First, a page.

The optical fibers being used for HPF and NEID are multi-mode, and hence support a finite number of modes. Hence the light emerging from the fiber contains an interference pattern between the many modes traversing across the fiber. This is called modal noise, or “speckle noise”. For big fibers, there are enough modes that the statistical variation in the change in energy distribution of modes is insignificant. However, in the presence of smaller fibers as in NEID, or the use of slits or fiber slicing, modal noise needs to be mitigated for the measurement of precise radial velocities.
The HPF science and sky fibers are agitated using the device shown below; whereas for the calibration fiber we use a combination of a mechanical agitator and an integrating sphere. This is because the problem gets exacerbated for the calibration fiber which uses the laser frequency comb – a highly coherent light source.
For an introduction to understand Modal Noise, refer to – Baudrand and Walker 2001, McCoy et al. 2012, Mahadevan et al. 2014.
Figure 10 : Clip showing the fiber agitator for HPF. NEID will use a similar one.
Double Scrambler – Ball Lens
Fibers provide some degree of scrambling the spatial location of the input spot (Heacox 1986), however for precision RV application, this needs to be improved by many orders of magnitude. For HPF and NEID we use the ball lens described in Halverson & Roy et al. 2015. Basically, our scrambler is a simple ball lens with refractive index ~ 2, which exchanges the far and near field of the fiber. The two ends of the fibers are placed inside a v – groove block (as shown in Figure 11), and butt coupled to the ball lens which is in the middle.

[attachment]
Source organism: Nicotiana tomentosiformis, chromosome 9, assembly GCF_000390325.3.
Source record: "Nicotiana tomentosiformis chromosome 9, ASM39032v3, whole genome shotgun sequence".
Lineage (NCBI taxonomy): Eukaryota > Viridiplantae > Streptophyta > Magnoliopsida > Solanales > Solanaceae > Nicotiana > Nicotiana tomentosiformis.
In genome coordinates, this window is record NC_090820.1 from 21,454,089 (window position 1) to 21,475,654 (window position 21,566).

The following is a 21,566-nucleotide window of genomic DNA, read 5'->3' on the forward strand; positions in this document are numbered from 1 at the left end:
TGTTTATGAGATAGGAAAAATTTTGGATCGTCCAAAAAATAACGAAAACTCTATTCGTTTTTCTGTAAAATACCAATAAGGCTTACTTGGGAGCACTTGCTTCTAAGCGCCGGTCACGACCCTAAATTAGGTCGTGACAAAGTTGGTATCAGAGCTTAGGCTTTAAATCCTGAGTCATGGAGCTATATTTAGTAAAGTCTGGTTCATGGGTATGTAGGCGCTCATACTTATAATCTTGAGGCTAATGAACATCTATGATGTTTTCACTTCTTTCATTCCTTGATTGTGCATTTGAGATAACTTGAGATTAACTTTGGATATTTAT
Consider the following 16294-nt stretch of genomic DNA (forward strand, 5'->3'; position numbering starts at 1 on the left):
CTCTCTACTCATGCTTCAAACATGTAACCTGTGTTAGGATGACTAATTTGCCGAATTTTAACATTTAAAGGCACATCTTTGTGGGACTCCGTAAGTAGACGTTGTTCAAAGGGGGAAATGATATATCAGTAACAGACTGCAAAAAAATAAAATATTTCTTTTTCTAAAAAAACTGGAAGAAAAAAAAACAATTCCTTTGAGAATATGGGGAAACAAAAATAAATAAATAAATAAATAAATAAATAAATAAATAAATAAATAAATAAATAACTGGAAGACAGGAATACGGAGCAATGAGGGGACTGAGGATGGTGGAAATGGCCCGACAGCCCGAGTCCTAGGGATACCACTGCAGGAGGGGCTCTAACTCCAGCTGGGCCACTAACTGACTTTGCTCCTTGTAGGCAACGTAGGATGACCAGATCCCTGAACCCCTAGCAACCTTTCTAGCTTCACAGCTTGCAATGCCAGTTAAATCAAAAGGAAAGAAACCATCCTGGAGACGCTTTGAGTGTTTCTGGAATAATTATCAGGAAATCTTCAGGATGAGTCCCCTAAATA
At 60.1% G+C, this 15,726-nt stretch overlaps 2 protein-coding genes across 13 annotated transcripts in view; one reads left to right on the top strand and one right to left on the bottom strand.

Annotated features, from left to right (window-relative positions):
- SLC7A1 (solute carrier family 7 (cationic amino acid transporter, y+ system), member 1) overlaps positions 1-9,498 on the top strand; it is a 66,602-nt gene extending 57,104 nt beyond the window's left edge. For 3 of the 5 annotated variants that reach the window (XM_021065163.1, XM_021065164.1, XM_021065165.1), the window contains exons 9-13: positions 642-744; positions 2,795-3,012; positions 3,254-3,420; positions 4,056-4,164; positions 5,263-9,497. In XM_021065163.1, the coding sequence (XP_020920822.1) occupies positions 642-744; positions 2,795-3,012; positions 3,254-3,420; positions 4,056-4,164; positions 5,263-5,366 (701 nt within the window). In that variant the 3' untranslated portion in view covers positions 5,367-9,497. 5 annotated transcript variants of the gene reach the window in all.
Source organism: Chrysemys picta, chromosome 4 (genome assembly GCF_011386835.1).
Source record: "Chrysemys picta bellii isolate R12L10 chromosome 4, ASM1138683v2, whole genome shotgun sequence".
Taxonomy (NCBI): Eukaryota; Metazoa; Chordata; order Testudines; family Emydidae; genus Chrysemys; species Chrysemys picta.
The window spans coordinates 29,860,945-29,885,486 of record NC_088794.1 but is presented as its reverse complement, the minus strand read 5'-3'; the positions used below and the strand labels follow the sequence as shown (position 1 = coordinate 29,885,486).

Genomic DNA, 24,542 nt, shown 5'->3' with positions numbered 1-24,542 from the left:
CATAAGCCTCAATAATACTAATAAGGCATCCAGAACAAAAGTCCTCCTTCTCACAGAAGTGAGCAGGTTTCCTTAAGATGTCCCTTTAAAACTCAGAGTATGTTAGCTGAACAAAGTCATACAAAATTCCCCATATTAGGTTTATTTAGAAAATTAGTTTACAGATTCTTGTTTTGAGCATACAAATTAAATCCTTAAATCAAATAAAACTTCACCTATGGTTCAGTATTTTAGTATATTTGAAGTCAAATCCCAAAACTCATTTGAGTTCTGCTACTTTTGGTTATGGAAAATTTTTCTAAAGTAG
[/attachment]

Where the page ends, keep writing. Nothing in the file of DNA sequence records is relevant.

This ball lens is based on the double scrambler concept proposed early in the days of fiber-fed spectroscopy by Hunter and Ramsey (1992) at Penn State!
Figure 11 : Showing the ball lens setup during prototyping. Figure Credit : Halverson 2015
Figure 12 shows how the scrambling performance improves for an octagonal fiber over a circular, further the gains for the double scrambler, and for the spliced system.
Figure 12 : Showing the scrambling gain.
The top panel shows the input face of the test fiber. Whereas the bottom one shows the near field. Figure Credit : Halverson 2015.
This entire system forms the instrument optical fiber package. There are some additional systems involved for the acquisition camera as well as the exposure meter, which are not discussed here. Essential to ‘carry’ the photons from the telescope or calibration sources into the instrument, the fibers are like the circulatory system of the instrument! (In this analogy, the electronic system is perhaps the nervous system, communicating information from the sensors and heater to the system computer.)